When I was much younger I used to read Scientific American. In those days, it had a regular column by AK Dewdney called “Computer Recreations”. Eventually, several of his columns were compiled into a book called “The Armchair Universe” of which I had a copy, but I suspect my parents donated it to the Church Fête bookstall. Anyway, my brother independently discovered the same book, so I bought a replacement copy off Amazon (it’s out of print, so my copy is second hand).
I thought recreating the computer recreations from the book would make a good idea for a series of blog posts, so here’s the first one: Sharks and Fishes(es).
The mythical planet of WaTor is a torus; it’s shaped like a doughnut. By a happy coincidence, this means you can simulate it with a rectangular grid where going North off the top brings you onto the bottom, going East of the right edge brings you onto the left edge and vice versa in both cases.
WaTor is entirely covered in water and has two species of animal in it: fish and sharks. The fish wander around at random and breed occasionally. The sharks, being carnivorous, wander arounds in search of fish to eat and also breed occasionally. Sharks will starve if they go too long without eating. Both fish and sharks breed asexually.
Time on WaTor is measured in chronons.
The World of Wator is a simulation designed to illustrate predator-prey relationships. The populations of fish and sharks rise and fall in cycles. The fish population rises. The shark population rises in response because there is loads of food. Eventually, the fish population crashes because they are all being eaten by sharks and that causes the shark population to crash because there is not enough food.
My implementation of WaTor differs significantly from that of AK Dewdney. For a start, I can have much larger grids. Dewdney’s implementation had a grid of about 30 units square. One of his colleagues implemented Wator on a VAX 11 with an 80 x 23 grid. This seemed to be the limit of what was achievable in those days. I’ve tried grids up to 200 x 200 and these work fine without any real optimisations for speed – no graphics acceleration or anything. As it turns out, the size of the grid really matters. The larger the grid, the more stable the populations seem to be. I tend to think this might be due to localisation. Population crashes in one part of the world are balanced by explosions elsewhere.
The other major difference is the way in which I represent the world. AK Dewdney used arrays of integers to represent each parameter that needed tracking. For fish there is one parameter – its age. This tells you when it is time for a fish to breed. For a shark there are two parameters – age and time it last ate. So there were two arrays needed for the sharks. Additionally, there were two more arrays that recorded whether each animal had moved or not this chronon. In my implementation, there is a class called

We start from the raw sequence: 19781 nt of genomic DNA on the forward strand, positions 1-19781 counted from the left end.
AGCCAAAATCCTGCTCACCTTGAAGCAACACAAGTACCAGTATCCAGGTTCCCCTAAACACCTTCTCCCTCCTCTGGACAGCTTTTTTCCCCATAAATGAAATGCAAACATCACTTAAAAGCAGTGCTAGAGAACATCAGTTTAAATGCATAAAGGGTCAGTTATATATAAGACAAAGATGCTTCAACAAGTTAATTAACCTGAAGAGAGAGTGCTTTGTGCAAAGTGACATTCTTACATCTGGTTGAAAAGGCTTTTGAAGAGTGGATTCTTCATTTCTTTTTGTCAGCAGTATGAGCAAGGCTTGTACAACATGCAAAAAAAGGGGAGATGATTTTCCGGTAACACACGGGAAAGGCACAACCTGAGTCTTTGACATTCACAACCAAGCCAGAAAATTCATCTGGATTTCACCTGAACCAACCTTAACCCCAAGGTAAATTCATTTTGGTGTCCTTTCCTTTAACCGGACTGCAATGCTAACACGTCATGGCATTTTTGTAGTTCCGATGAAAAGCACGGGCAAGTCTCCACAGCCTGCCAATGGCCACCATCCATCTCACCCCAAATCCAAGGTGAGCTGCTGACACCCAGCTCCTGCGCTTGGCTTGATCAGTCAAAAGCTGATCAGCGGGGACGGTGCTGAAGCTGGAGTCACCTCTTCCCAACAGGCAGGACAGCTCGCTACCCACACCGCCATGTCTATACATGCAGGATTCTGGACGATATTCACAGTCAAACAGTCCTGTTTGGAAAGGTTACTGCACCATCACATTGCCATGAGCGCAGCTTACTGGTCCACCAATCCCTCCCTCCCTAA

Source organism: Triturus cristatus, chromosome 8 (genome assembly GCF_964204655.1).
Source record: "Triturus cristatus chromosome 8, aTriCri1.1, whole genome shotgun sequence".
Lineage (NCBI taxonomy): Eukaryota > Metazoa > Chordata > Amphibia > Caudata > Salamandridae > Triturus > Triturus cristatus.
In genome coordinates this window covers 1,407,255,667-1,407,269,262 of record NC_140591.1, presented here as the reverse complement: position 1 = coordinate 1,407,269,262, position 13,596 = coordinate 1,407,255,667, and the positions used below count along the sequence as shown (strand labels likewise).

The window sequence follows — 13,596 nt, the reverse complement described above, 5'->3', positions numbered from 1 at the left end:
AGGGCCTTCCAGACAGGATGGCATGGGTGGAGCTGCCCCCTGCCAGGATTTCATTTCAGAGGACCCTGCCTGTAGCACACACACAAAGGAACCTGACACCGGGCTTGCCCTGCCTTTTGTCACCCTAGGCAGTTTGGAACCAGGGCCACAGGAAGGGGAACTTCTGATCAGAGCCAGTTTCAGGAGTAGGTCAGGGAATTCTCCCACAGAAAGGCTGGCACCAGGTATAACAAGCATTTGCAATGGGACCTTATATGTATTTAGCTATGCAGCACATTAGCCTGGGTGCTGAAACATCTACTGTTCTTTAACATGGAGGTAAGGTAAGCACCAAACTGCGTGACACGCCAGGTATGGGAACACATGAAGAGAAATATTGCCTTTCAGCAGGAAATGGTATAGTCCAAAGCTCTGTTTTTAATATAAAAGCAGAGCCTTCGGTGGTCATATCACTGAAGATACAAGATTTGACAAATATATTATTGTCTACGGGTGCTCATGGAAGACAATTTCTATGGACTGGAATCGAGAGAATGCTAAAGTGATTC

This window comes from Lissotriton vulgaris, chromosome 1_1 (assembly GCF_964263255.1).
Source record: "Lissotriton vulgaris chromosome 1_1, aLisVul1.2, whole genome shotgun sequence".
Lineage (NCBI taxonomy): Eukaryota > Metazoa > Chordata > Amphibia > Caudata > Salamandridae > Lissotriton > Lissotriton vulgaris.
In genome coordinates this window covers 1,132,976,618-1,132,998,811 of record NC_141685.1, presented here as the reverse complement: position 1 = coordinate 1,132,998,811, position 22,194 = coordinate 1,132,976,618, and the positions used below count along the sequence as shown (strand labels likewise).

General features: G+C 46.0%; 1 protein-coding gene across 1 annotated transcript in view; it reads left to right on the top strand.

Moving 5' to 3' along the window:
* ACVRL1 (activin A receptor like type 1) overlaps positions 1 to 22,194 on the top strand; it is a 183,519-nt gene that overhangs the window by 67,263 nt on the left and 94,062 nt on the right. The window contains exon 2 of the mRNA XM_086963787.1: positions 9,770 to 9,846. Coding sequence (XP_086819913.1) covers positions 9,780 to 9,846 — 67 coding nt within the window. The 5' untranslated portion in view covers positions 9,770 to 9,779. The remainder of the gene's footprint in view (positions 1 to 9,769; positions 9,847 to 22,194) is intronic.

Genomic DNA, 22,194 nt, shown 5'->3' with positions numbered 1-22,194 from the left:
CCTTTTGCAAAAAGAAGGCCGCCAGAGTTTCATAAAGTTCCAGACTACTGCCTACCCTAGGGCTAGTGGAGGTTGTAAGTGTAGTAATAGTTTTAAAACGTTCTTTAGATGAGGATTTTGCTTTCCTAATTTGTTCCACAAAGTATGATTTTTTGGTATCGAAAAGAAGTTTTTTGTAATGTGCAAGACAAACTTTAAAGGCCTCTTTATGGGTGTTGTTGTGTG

Animal and two subclasses
Shark that model the two species. The parameters of breeding age and starvation time are instance properties of the fish and sharks. Technically, this is not necessary since they have the same value for all instances, but I envisage a future enhancement in which these parameters might vary on an individual basis.
WaTor itself is a two dimensional array of
Optional<Animal>. Each element of the array is either a
nil. WaTor is modelled by the
The algorithm is much as defined by AK Dewdney except using my data structures.
- Fish move and breed. We make a list of all the fish and shuffle it (shuffling is an expensive operation and may change). Then each fish is moved to a random empty adjacent cell. If it is time to breed, a clone is created on the cell just vacated.
- Sharks move and breed. We make a list of all the sharks and shuffle it. Each shark will be moved to an adjacent cell containing a fish, if there is one. The fish is deemed to have been eaten. If there are no fish nearby, the shark will move to a random empty cell. If the shark has moved and it’s time to breed, a clone is created on the cell just vacated.
I need to record statistics so that we can show pretty graphs of the population changes.
It would be nice to allow variability of breeding age and starvation age as an evolution demonstration but there needs to be a downside to decreasing the former or increasing the latter. My current thoughts are to introduce some concept of energy, so a fish has a certain amount of energy that increases slowly over time and it must be split when it breeds. Similarly each shark gets the energy of the fish it eats and it dies when it runs out and when it breeds it splits the energy between it and its offspring.
You can find the code in my Bit Bucket repository. The version of the program used in the screen recording above is tagged at
version_1and is located at